Like Mary, We Should Trust and Obey

Since writing this essay in which I observe that the first question of the Westminster Shorter Catechism (WSC) is a bit self-centered, some folks have accused me of taking the question out of context. Question 2 (What rule teaches us this? A: The scripture) and Question 3 (What do the scriptures principally teach? A: What we are to believe about God and what duty we have toward God) address this specific issue. The three questions must be taken as a whole, and when understood as a whole, there is nothing self-centered about the first question.

But this line of argument misses my point. While it is certainly true that the WSC does get around to duty and obedience, all those things that are required of God are subsidiary to the primary question, “How do I enjoy God?” The context is my pleasure. My point is that the questions are turned around.

At this point I could quote the fathers, the various kontakia of the Orthodox Church, and Orthodox theology in general, but instead I’ll turn to a favorite Protestant hymn, which gets this relationship right: Trust and Obey, by John Sammis.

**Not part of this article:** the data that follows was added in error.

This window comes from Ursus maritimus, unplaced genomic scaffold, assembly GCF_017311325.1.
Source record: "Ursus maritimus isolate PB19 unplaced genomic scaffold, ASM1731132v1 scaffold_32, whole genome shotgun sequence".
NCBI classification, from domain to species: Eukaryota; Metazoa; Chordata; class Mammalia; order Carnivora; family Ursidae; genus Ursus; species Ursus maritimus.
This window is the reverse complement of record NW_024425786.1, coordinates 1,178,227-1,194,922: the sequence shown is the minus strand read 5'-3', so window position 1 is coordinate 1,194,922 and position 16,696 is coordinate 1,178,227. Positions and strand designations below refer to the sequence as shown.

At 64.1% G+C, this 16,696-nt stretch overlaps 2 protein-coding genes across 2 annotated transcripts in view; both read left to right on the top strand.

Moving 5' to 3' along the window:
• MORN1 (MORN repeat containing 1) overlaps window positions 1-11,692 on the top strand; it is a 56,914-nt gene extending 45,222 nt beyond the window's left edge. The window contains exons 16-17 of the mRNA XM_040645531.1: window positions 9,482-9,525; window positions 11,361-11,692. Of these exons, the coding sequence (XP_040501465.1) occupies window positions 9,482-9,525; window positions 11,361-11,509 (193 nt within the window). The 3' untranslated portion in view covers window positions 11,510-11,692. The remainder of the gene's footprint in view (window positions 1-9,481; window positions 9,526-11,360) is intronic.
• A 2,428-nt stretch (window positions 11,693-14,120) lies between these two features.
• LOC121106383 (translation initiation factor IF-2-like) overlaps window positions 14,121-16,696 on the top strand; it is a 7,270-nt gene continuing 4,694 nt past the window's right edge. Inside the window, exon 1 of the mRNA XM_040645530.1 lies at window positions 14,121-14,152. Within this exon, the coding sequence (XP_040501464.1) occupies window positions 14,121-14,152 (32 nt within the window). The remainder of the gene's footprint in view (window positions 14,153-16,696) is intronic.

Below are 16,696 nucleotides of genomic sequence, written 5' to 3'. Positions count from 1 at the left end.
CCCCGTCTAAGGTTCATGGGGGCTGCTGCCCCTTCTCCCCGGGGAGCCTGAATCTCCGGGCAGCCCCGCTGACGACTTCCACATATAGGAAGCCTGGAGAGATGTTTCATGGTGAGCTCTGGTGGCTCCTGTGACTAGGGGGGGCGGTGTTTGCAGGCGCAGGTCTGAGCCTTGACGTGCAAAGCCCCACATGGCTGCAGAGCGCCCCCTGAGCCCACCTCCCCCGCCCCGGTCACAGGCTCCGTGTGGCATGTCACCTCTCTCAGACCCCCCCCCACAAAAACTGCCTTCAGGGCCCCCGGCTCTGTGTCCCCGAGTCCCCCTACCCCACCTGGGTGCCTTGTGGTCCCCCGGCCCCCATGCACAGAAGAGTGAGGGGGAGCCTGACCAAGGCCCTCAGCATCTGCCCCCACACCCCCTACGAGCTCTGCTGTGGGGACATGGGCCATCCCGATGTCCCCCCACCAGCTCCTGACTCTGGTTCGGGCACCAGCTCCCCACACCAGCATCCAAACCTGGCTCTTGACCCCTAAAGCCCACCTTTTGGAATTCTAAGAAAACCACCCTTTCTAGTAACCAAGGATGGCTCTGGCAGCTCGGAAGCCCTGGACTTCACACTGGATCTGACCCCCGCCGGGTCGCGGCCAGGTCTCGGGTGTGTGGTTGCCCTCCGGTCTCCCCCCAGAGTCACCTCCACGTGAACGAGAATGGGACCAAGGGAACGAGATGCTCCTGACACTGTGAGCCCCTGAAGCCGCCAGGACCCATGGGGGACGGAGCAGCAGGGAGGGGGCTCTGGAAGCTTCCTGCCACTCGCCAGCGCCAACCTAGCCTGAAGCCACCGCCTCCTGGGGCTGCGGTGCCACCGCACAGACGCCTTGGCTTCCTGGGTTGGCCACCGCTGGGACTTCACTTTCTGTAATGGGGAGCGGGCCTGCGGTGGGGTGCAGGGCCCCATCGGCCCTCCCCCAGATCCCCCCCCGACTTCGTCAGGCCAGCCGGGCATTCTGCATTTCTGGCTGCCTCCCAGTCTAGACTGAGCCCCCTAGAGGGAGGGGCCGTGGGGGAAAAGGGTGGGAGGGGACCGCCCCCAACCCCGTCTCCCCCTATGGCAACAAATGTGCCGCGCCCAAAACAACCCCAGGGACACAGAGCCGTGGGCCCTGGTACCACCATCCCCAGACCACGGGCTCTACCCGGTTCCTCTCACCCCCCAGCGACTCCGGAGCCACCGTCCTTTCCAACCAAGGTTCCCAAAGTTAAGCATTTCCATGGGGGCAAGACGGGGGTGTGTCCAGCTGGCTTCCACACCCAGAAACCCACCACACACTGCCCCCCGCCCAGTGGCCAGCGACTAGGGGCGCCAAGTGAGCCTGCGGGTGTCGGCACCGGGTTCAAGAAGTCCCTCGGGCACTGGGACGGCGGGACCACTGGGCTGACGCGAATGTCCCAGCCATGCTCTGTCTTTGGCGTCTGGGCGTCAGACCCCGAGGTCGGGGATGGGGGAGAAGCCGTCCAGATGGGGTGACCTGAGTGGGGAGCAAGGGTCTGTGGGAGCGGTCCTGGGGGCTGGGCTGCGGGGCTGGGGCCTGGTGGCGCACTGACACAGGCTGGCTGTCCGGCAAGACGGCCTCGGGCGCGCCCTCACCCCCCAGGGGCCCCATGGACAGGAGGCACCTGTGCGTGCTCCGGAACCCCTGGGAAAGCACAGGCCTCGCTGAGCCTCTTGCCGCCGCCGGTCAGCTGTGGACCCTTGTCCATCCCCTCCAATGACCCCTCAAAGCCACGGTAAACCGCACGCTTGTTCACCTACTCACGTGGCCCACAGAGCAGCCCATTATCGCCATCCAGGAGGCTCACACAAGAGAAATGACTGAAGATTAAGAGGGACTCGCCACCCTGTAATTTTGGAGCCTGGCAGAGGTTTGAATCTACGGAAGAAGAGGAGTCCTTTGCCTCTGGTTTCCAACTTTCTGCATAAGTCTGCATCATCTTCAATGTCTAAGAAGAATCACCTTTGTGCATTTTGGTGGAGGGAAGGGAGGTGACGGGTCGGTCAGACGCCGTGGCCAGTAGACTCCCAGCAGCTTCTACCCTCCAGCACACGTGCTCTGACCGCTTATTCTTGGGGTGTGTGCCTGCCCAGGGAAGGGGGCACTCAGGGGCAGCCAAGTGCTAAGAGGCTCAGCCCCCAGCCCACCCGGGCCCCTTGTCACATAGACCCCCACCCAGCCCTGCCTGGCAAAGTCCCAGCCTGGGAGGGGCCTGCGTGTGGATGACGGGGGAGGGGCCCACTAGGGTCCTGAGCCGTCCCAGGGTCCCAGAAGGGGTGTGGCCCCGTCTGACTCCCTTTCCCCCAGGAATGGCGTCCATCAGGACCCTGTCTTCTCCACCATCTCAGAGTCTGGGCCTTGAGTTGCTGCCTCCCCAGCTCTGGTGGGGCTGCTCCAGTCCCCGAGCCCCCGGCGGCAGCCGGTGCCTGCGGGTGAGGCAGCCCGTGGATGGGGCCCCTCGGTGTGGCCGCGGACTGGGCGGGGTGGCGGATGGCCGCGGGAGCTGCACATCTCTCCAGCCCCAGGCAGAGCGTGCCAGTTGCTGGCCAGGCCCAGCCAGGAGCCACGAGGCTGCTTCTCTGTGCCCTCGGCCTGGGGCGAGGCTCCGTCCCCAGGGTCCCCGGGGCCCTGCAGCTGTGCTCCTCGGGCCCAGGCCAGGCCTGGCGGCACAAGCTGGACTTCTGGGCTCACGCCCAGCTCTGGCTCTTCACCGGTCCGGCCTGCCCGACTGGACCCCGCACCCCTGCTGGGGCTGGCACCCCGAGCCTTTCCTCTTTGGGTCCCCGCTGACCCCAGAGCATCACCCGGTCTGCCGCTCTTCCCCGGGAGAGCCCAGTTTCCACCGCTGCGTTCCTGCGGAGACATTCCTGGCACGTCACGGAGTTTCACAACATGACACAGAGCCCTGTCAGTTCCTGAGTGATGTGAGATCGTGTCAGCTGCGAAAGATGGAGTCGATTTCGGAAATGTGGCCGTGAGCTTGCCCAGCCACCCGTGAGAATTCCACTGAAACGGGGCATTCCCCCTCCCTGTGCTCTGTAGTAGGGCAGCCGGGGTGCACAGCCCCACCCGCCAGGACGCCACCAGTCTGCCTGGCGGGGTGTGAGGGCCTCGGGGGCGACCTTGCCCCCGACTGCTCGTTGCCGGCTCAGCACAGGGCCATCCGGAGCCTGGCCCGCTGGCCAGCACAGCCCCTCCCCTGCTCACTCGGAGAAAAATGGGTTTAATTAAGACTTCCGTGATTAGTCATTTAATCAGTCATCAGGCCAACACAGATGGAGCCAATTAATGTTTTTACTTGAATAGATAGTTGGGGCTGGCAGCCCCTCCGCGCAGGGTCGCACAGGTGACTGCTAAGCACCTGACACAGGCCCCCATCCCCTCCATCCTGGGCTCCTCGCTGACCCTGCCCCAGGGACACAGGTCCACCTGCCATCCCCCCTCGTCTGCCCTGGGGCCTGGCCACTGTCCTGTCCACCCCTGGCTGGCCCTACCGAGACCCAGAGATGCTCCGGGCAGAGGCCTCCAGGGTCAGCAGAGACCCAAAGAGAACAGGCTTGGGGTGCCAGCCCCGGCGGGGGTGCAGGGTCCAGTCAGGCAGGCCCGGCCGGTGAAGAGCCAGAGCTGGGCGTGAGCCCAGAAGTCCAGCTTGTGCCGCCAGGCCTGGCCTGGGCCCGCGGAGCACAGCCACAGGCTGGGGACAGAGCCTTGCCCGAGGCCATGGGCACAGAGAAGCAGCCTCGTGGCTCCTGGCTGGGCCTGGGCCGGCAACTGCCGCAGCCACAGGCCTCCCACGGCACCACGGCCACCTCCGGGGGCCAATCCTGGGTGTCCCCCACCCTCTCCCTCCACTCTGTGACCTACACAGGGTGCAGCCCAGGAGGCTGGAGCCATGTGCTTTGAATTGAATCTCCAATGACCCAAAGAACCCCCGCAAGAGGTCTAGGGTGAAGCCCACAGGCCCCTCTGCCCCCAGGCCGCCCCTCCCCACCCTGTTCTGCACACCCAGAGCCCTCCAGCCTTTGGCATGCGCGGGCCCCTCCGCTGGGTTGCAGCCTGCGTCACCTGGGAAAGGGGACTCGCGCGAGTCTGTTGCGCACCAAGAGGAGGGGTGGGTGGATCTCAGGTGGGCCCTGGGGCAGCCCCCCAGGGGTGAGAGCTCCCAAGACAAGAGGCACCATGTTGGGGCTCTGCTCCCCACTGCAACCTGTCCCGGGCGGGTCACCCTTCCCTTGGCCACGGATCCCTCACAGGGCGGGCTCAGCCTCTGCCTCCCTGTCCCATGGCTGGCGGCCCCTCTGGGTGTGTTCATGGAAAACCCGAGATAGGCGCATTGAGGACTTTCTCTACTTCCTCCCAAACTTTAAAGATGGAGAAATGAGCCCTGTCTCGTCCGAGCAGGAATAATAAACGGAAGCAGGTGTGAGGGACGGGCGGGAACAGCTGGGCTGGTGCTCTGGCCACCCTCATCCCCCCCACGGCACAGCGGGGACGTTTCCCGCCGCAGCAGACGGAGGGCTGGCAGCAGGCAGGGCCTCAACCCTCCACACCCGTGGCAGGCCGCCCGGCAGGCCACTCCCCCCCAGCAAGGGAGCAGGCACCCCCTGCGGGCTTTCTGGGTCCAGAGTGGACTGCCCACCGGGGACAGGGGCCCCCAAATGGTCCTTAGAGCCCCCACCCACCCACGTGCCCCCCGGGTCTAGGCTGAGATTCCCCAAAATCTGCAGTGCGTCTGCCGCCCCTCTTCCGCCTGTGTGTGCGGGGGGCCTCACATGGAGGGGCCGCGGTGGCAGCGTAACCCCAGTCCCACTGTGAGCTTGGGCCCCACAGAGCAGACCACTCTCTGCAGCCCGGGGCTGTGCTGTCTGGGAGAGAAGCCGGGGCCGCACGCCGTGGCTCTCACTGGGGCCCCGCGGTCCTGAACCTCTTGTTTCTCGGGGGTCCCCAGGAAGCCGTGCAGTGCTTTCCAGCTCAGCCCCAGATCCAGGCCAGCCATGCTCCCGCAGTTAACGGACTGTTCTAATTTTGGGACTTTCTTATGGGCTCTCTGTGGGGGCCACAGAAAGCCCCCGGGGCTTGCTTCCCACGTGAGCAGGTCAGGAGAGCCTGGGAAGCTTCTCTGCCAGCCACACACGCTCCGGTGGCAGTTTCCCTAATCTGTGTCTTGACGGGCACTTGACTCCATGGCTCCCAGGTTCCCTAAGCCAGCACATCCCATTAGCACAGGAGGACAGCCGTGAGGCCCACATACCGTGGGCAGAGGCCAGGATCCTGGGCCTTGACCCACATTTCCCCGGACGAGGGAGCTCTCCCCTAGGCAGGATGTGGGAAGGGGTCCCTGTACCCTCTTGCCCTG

When we walk with the Lord / in the light of his word, / what a glory he sheds on our way. / While we do his good will, / he abides with us still, / and with all who will trust and obey. Refrain: Trust and obey, for there’s no other way / to be happy in Jesus, / but to trust and obey.

The third verse possibly expresses it best of all:

But we never can prove / the delights of his love / until all on the altar we lay; / for the favor he shows, / for the joy he bestows, / are for them who will trust and obey.

I would argue that this hymn says the same thing as the WSC, except it gets it in the correct order. “What is the chief end of man?” The Orthodox answer to that question is that we were created in the image of God, which made it possible for us to be conformed to and transformed into God’s likeness. We are clay and the chief end of this clay is not to be “happy clay” but to be shaped and molded to look like God so that God can be happy. That necessarily begins with obedience and, if God so pleases, will result in our eternal joy.

Our enjoyment of God is the effect, not the goal.